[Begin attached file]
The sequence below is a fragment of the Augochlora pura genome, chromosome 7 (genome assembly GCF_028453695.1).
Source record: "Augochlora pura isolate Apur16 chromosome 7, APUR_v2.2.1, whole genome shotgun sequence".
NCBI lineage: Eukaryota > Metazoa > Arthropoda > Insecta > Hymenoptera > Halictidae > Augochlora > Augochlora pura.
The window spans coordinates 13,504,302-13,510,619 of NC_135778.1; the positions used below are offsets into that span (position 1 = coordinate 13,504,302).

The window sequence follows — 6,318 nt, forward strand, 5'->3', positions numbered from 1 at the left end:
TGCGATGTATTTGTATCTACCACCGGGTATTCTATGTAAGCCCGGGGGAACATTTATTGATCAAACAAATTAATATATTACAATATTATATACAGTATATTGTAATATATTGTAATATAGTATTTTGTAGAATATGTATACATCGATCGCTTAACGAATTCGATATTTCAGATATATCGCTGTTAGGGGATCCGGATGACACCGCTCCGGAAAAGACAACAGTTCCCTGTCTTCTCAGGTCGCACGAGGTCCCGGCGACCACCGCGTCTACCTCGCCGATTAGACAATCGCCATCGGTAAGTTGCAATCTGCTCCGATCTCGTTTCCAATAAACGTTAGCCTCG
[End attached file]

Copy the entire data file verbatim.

The sequence below is a fragment of the Augochlora pura genome, chromosome 7 (genome assembly GCF_028453695.1).
Source record: "Augochlora pura isolate Apur16 chromosome 7, APUR_v2.2.1, whole genome shotgun sequence".
NCBI lineage: Eukaryota > Metazoa > Arthropoda > Insecta > Hymenoptera > Halictidae > Augochlora > Augochlora pura.
The window spans coordinates 13,504,302-13,510,619 of NC_135778.1; the positions used below are offsets into that span (position 1 = coordinate 13,504,302).

The window sequence follows — 6,318 nt, forward strand, 5'->3', positions numbered from 1 at the left end:
TGCGATGTATTTGTATCTACCACCGGGTATTCTATGTAAGCCCGGGGGAACATTTATTGATCAAACAAATTAATATATTACAATATTATATACAGTATATTGTAATATATTGTAATATAGTATTTTGTAGAATATGTATACATCGATCGCTTAACGAATTCGATATTTCAGATATATCGCTGTTAGGGGATCCGGATGACACCGCTCCGGAAAAGACAACAGTTCCCTGTCTTCTCAGGTCGCACGAGGTCCCGGCGACCACCGCGTCTACCTCGCCGATTAGACAATCGCCATCGGTAAGTTGCAATCTGCTCCGATCTCGTTTCCAATAAACGTTAGCCTCG